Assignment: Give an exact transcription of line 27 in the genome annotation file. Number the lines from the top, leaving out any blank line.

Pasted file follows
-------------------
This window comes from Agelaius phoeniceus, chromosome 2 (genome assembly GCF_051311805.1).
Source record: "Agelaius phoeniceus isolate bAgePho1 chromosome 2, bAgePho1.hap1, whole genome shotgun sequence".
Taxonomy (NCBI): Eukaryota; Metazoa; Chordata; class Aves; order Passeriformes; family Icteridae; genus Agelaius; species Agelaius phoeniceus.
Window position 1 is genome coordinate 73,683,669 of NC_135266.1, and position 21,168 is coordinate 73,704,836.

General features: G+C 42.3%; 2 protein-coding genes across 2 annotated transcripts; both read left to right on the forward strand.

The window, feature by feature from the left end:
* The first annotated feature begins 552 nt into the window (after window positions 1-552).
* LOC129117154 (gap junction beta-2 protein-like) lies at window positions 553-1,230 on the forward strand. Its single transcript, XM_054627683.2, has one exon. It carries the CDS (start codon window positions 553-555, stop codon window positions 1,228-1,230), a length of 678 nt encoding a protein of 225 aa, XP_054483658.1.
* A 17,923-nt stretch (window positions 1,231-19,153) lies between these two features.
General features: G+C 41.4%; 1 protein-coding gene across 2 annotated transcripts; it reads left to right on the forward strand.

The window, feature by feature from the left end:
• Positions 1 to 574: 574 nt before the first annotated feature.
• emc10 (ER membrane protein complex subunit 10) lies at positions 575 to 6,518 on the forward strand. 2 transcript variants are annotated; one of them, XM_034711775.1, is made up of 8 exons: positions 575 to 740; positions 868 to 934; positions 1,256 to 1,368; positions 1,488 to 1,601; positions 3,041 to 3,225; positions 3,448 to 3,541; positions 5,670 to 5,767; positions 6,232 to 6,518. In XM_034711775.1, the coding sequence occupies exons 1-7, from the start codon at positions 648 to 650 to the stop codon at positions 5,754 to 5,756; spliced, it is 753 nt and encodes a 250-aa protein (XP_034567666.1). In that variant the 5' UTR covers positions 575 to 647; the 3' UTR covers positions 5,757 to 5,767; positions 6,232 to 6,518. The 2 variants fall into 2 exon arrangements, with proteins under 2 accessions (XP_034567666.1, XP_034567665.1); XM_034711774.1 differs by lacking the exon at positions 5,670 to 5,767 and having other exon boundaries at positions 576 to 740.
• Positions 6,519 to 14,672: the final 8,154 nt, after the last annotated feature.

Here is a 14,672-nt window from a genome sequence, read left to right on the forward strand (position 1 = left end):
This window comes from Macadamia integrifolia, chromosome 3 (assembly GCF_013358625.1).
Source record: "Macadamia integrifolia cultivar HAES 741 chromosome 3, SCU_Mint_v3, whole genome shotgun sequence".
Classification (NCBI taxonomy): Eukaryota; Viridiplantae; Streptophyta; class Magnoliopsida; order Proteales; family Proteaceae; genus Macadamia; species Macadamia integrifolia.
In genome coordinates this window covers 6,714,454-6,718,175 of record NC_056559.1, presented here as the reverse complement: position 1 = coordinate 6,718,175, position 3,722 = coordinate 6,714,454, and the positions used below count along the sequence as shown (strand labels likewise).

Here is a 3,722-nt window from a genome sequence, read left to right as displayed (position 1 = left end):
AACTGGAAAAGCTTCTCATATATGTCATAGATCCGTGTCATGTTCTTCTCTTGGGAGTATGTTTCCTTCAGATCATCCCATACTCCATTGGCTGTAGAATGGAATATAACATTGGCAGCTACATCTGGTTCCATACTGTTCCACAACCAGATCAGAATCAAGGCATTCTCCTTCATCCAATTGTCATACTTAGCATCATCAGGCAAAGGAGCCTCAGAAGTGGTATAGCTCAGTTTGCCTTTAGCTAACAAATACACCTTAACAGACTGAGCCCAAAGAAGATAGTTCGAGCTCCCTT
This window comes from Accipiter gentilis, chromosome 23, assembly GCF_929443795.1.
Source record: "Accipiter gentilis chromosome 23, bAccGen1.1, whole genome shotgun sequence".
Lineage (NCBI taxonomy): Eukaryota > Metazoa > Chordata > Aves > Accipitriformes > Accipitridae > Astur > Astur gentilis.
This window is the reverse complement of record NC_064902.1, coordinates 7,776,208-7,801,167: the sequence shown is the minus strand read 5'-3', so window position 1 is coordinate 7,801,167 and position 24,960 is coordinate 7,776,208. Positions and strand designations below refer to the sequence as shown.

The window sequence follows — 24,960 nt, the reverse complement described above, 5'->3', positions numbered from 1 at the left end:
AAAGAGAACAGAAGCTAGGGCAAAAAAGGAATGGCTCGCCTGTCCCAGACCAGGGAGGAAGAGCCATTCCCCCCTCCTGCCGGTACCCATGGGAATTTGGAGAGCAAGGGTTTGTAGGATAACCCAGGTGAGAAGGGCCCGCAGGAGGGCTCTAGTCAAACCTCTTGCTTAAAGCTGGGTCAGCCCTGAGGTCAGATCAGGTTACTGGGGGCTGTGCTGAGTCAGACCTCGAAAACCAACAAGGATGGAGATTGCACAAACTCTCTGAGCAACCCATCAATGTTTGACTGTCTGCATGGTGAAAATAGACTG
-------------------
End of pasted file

AAAGAGAACAGAAGCTAGGGCAAAAAAGGAATGGCTCGCCTGTCCCAGACCAGGGAGGAAGAGCCATTCCCCCCTCCTGCCGGTACCCATGGGAATTTGGAGAGCAAGGGTTTGTAGGATAACCCAGGTGAGAAGGGCCCGCAGGAGGGCTCTAGTCAAACCTCTTGCTTAAAGCTGGGTCAGCCCTGAGGTCAGATCAGGTTACTGGGGGCTGTGCTGAGTCAGACCTCGAAAACCAACAAGGATGGAGATTGCACAAACTCTCTGAGCAACCCATCAATGTTTGACTGTCTGCATGGTGAAAATAGACTG